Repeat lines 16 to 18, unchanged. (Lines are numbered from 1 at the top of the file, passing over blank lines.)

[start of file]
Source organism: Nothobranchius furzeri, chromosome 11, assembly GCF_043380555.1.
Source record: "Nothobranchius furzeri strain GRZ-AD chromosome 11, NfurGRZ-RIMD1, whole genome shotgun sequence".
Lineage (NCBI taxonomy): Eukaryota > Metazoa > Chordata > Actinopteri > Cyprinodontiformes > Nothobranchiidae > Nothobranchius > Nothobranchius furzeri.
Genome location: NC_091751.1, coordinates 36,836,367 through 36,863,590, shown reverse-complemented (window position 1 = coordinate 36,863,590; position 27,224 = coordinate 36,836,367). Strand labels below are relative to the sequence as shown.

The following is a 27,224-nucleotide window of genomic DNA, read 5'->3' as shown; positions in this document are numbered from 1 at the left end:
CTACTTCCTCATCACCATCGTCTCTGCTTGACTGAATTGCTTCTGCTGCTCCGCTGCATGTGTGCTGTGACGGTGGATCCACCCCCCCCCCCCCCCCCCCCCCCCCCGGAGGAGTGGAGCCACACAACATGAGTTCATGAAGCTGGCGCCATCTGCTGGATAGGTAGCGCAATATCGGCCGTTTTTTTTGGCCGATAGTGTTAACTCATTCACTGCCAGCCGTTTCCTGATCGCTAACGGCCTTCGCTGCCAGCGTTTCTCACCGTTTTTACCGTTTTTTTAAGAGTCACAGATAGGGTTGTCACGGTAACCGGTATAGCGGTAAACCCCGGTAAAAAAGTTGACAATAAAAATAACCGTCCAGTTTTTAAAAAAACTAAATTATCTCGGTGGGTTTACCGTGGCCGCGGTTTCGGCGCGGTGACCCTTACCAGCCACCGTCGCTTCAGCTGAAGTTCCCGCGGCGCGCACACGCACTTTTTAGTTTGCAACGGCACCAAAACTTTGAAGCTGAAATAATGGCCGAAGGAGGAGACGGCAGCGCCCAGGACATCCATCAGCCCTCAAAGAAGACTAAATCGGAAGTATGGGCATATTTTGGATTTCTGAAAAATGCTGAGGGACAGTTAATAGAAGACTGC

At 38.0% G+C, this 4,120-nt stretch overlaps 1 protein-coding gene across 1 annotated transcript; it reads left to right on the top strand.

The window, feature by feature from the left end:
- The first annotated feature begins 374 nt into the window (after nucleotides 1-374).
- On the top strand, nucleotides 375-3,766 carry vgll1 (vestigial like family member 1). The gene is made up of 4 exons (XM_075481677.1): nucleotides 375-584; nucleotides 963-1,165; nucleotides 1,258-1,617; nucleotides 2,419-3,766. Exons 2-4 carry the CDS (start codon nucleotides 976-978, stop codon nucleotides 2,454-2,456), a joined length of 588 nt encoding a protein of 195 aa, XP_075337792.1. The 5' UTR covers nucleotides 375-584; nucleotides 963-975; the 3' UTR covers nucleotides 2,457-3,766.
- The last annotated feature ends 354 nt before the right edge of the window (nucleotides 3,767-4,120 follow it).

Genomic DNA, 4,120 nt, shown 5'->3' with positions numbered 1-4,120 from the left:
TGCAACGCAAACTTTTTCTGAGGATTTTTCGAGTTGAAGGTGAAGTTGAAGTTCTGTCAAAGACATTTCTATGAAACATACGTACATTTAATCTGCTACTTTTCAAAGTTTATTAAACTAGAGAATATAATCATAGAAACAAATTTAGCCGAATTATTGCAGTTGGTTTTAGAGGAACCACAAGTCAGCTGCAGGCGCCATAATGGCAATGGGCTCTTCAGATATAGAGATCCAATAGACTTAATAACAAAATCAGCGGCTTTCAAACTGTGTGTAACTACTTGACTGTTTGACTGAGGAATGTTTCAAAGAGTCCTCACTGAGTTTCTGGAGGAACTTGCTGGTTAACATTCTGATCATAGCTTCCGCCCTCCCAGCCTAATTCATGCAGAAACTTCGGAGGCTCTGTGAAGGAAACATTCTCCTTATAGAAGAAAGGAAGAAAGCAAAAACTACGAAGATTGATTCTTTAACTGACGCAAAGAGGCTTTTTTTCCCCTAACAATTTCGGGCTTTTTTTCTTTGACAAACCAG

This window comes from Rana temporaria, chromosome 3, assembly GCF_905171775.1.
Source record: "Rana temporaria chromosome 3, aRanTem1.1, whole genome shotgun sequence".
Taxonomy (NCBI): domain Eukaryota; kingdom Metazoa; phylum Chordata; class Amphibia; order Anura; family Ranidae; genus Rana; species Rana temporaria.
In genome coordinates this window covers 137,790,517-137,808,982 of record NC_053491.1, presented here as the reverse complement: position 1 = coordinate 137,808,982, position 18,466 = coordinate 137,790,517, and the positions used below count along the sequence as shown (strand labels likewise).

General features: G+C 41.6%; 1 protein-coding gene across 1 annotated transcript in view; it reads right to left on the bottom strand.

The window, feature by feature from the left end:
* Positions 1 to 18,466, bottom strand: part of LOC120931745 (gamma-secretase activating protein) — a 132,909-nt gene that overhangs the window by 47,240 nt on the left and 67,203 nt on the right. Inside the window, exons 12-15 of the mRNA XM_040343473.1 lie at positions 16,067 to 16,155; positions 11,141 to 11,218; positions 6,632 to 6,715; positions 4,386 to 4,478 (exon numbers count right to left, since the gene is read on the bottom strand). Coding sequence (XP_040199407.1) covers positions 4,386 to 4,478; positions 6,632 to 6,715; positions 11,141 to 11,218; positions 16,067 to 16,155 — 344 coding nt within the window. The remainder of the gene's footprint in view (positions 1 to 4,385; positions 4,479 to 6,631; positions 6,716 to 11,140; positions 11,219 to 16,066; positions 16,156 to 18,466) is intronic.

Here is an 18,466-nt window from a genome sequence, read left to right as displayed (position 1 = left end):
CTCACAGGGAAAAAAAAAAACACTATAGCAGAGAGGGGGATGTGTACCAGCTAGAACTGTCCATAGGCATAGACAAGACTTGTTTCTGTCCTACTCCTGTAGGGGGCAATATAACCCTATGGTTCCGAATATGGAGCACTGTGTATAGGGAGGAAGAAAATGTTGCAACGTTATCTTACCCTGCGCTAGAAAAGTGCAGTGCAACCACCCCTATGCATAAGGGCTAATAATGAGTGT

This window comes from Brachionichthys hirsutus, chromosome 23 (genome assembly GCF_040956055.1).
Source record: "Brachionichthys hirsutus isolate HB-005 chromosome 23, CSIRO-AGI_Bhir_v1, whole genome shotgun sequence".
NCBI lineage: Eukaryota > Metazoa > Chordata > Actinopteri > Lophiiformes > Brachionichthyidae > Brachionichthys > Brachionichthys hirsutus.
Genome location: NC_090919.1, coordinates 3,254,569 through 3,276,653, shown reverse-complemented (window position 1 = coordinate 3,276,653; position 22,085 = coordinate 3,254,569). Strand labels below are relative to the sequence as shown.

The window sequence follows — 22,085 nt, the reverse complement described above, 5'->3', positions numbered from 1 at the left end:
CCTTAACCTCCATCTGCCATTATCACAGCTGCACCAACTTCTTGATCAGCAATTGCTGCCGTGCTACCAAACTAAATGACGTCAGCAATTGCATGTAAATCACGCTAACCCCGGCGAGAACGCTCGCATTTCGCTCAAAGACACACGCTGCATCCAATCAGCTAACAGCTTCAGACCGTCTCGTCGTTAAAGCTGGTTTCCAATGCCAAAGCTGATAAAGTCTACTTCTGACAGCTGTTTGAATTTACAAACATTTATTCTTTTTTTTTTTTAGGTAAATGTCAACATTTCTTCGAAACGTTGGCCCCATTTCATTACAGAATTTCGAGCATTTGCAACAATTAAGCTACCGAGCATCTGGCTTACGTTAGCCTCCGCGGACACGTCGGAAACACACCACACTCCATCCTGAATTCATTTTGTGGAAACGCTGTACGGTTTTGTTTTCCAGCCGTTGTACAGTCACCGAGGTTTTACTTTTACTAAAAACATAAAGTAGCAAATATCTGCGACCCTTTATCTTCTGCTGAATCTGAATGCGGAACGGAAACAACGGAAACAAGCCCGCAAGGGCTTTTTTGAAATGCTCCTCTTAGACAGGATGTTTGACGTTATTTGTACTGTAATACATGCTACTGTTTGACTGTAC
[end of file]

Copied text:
Taxonomy (NCBI): domain Eukaryota; kingdom Metazoa; phylum Chordata; class Amphibia; order Anura; family Ranidae; genus Rana; species Rana temporaria.
In genome coordinates this window covers 137,790,517-137,808,982 of record NC_053491.1, presented here as the reverse complement: position 1 = coordinate 137,808,982, position 18,466 = coordinate 137,790,517, and the positions used below count along the sequence as shown (strand labels likewise).

General features: G+C 41.6%; 1 protein-coding gene across 1 annotated transcript in view; it reads right to left on the bottom strand.